In an exclusive interview for 1212 Magazine, well-known actor and producer Dave Morrissey Jr. talks about his two latest projects: “Charlie Boy” and “Now Again”, which he produced and plays one of the lead roles. In “Now Again” he portrays a darker character who is struggling to come to terms with the family’s chaotic life. In Charlie Boy, he plays Joey “Shakes” Trikonis, Charlie’s best friend. Timothy Hines’ Charlie Boy is about a former mobster who left the business who is looking for redemption for his wrongdoings.
What do you love about the role that you are currently playing?
Dave Morrissey Jr.: I love playing Cole in “Now Again” because he reminds me of my brother. Person who was born maybe in the wrong time, wrong place, someone with struggles going on in their head that other people just don’t understand. I like playing darker edgier characters, because my childhood sure as hell wasn’t perfect.
What is the storyline about in “Now Again”?
Dave Morrissey Jr.: It’s about a young guy trying to fix his relationship with his parents after the suicide of his older brother. I play the older brother. The film goes back-and-forth to different time periods as a way to explore certain motivations to different situations that happen when family life goes through a struggle.
Who else is involved in this production, director, producer, actors?
Dave Morrissey Jr.: Miles Budde is on it, one of his movies was just screened at Cannes film Festival last year. He’s super talented. Louie Cox, the director, is a close friend of mine, and the story is actually based on his life. He’s been just so good to work together with. Collaborations with these people is always fun. Aside from them, we have actors from many different cool shows, like the Sopranos, Miami Vice, Jake Swain just booked his first Broadway gig in Mean Girls … Nikki Silva, she’s the lead singer of this Band Big Happy that’s playing at huge festivals this summer, she’s a producer and actor in it too.
What are your favorite projects you have been part of?
Dave Morrissey Jr.: Timothy Hines’ Charlie Boy was an amazing experience. Obviously Mr. Robot. One Life To Give and Traitor. I was in a sketch in Late Night with Steven Colbert called “The Disaster Artist Artist”. That was an incredible day.
Are there any other projects you would like to highlight?
Dave Morrissey Jr.: Ronnie Champaign’s The Most Dangerous Man. That was an awesome project to be a part of.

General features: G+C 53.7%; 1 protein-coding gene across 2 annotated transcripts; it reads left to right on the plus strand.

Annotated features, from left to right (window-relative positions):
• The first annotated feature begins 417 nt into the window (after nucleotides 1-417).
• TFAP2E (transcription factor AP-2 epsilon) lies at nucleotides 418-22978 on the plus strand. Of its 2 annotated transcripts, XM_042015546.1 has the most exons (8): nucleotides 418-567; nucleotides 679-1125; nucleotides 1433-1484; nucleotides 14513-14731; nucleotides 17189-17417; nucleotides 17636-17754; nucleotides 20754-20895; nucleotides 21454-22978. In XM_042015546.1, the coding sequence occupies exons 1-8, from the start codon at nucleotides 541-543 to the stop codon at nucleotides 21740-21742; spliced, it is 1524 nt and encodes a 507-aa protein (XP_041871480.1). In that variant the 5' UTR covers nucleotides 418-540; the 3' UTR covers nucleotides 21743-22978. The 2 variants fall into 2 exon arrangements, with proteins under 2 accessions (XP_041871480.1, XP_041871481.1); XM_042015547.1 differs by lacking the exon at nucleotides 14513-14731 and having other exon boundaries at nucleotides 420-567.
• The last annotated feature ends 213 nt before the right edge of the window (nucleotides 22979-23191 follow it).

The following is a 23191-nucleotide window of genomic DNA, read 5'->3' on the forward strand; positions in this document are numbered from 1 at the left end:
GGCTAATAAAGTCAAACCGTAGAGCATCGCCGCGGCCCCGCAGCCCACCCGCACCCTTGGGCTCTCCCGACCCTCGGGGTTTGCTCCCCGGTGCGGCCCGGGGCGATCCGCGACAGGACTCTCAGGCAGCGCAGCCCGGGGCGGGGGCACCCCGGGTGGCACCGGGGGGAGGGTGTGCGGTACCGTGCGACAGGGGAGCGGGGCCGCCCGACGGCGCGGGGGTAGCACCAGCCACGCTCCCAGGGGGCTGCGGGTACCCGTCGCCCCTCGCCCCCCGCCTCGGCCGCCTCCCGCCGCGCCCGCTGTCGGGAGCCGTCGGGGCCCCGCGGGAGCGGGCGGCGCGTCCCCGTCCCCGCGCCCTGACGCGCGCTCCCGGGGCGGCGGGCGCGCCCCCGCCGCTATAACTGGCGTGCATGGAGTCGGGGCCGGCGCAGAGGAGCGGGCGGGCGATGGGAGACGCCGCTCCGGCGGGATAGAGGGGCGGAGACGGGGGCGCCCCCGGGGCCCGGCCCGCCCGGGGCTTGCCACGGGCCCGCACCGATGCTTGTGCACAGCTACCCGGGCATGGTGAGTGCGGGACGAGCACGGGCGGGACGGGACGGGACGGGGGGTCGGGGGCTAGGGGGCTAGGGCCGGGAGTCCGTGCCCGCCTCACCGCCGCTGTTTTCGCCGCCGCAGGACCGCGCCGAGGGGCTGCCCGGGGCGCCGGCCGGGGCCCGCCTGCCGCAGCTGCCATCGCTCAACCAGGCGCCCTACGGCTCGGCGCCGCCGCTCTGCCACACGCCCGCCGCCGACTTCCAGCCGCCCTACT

What have you learned from the directors that you have worked with throughout your career?
Dave Morrissey Jr.: Fight for the bigger picture, because the right people will notice. It’s exciting to make movies, but so many different personalities come to work in this field, and sometimes people don’t do the right things for the right reasons. It’s sad. People who can’t (or just won’t) get a full grasp on the situation as a whole. But on the bright side, as long as you do the right thing in the bigger picture, the people who make that picture are going to definitely take notice. Timothy Hines (Charlie Boy, 10 Days in a Madhouse – The Nellie Bly Story, War of the Worlds The True Story) always fought for the bigger picture. If something needed to happen, he made it happen and fought for it. I think it’s because he’s seen the industry in a “bigger picture” kinda way, and knows it extremely well. When you see your work and how it fits in the puzzle, you can spot things that need work a lot easier, and you can prioritize way better. Yeah. That’s a lesson I learned real well from Timothy. He’s one of the best people I’ve ever worked with.
What do you consider your biggest achievement in the field of acting?
Dave Morrissey Jr.: It’s hard to say. I don’t know. I honestly have liked 99% of the projects that I’ve done. I can’t just pick one. I think it’s falling out of a tree. One time I have to fall out of a twelve foot tree. Obviously onto some crash mats, but it was still a trip. So yeah. That’s my biggest accomplishment. Thanks for that, Mike.
What types of movies are you interested in filming?
Dave Morrissey Jr.: I love historical dramas. I love studying history, so to re-create it and to just live there for a day or a month, or three months, is so cool.
How do you see your role as an actor?